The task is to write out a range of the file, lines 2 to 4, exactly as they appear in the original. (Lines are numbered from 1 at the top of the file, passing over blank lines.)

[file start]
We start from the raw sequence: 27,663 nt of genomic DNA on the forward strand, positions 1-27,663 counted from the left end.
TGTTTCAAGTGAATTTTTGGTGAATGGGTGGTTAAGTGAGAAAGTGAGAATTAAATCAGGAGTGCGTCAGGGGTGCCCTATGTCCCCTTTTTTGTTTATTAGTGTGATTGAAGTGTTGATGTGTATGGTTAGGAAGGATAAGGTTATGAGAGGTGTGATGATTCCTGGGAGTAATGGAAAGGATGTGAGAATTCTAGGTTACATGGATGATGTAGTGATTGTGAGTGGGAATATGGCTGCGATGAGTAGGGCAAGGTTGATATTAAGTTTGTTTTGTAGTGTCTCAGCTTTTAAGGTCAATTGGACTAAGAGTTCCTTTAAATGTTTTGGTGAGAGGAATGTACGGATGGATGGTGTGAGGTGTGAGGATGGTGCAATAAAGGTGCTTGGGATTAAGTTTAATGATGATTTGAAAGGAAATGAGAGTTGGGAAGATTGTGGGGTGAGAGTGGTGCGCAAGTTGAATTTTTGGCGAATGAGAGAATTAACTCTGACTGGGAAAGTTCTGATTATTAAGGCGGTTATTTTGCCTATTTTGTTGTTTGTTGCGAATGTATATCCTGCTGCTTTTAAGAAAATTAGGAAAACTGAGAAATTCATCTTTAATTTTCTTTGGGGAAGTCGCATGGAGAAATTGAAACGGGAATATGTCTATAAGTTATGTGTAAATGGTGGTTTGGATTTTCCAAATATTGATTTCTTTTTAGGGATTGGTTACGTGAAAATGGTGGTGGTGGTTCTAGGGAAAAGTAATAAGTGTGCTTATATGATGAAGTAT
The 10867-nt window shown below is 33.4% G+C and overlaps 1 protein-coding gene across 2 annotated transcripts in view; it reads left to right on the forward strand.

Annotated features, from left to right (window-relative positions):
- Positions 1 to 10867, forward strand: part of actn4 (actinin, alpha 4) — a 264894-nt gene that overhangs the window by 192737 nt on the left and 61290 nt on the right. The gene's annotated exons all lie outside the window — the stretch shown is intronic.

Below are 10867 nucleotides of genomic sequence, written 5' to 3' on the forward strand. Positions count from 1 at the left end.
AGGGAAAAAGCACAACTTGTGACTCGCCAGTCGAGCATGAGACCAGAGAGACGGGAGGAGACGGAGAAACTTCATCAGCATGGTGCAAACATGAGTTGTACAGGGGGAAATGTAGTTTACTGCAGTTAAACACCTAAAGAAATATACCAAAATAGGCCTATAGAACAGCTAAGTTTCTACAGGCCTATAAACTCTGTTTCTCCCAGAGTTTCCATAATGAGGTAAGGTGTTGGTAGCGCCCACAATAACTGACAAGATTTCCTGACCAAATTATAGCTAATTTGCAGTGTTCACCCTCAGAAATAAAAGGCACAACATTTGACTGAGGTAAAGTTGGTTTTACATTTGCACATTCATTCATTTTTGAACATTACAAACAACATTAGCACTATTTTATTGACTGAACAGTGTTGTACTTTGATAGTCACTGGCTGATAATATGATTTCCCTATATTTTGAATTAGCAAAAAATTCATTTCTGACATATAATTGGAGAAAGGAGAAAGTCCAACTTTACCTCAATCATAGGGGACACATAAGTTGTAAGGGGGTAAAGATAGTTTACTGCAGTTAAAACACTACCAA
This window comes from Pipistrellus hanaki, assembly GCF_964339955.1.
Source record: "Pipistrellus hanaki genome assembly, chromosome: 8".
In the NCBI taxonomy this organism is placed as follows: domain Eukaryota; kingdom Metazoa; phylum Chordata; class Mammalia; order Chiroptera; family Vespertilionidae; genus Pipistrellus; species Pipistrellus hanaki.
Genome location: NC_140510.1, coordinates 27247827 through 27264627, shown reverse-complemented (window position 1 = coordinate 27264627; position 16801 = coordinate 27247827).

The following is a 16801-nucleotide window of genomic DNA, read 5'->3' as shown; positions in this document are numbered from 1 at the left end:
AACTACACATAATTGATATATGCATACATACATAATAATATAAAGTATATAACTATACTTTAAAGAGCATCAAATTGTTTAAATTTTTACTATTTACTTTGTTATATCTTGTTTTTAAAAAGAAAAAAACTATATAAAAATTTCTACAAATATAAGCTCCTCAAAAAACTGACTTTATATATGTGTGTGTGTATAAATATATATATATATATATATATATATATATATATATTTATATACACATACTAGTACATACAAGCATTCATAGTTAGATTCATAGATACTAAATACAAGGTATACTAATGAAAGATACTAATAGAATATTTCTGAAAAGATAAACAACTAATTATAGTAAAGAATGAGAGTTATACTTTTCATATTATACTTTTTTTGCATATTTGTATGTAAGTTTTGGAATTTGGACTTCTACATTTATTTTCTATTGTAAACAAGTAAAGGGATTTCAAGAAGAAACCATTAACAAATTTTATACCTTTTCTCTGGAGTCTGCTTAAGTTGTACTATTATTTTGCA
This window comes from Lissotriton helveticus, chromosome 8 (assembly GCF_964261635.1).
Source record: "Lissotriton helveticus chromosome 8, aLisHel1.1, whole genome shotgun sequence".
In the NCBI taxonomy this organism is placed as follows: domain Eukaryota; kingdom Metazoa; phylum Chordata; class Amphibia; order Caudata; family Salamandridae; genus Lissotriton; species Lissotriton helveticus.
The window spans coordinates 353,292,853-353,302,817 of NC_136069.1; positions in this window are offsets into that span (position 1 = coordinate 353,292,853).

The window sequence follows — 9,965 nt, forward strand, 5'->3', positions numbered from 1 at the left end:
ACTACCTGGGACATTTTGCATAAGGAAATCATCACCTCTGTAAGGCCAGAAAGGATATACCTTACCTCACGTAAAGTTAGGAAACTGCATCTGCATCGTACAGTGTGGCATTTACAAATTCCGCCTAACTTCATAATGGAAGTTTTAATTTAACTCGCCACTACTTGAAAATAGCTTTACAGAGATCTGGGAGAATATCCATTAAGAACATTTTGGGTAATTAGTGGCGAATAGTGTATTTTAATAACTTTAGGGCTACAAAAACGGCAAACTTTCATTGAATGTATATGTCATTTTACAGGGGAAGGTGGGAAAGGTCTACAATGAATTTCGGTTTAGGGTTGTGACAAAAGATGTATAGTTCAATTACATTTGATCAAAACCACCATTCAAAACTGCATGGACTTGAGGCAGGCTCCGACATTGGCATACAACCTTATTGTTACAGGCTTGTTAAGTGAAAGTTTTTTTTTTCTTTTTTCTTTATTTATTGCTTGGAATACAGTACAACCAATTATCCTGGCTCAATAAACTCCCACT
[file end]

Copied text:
TGTTTCAAGTGAATTTTTGGTGAATGGGTGGTTAAGTGAGAAAGTGAGAATTAAATCAGGAGTGCGTCAGGGGTGCCCTATGTCCCCTTTTTTGTTTATTAGTGTGATTGAAGTGTTGATGTGTATGGTTAGGAAGGATAAGGTTATGAGAGGTGTGATGATTCCTGGGAGTAATGGAAAGGATGTGAGAATTCTAGGTTACATGGATGATGTAGTGATTGTGAGTGGGAATATGGCTGCGATGAGTAGGGCAAGGTTGATATTAAGTTTGTTTTGTAGTGTCTCAGCTTTTAAGGTCAATTGGACTAAGAGTTCCTTTAAATGTTTTGGTGAGAGGAATGTACGGATGGATGGTGTGAGGTGTGAGGATGGTGCAATAAAGGTGCTTGGGATTAAGTTTAATGATGATTTGAAAGGAAATGAGAGTTGGGAAGATTGTGGGGTGAGAGTGGTGCGCAAGTTGAATTTTTGGCGAATGAGAGAATTAACTCTGACTGGGAAAGTTCTGATTATTAAGGCGGTTATTTTGCCTATTTTGTTGTTTGTTGCGAATGTATATCCTGCTGCTTTTAAGAAAATTAGGAAAACTGAGAAATTCATCTTTAATTTTCTTTGGGGAAGTCGCATGGAGAAATTGAAACGGGAATATGTCTATAAGTTATGTGTAAATGGTGGTTTGGATTTTCCAAATATTGATTTCTTTTTAGGGATTGGTTACGTGAAAATGGTGGTGGTGGTTCTAGGGAAAAGTAATAAGTGTGCTTATATGATGAAGTAT
The 10867-nt window shown below is 33.4% G+C and overlaps 1 protein-coding gene across 2 annotated transcripts in view; it reads left to right on the forward strand.

Annotated features, from left to right (window-relative positions):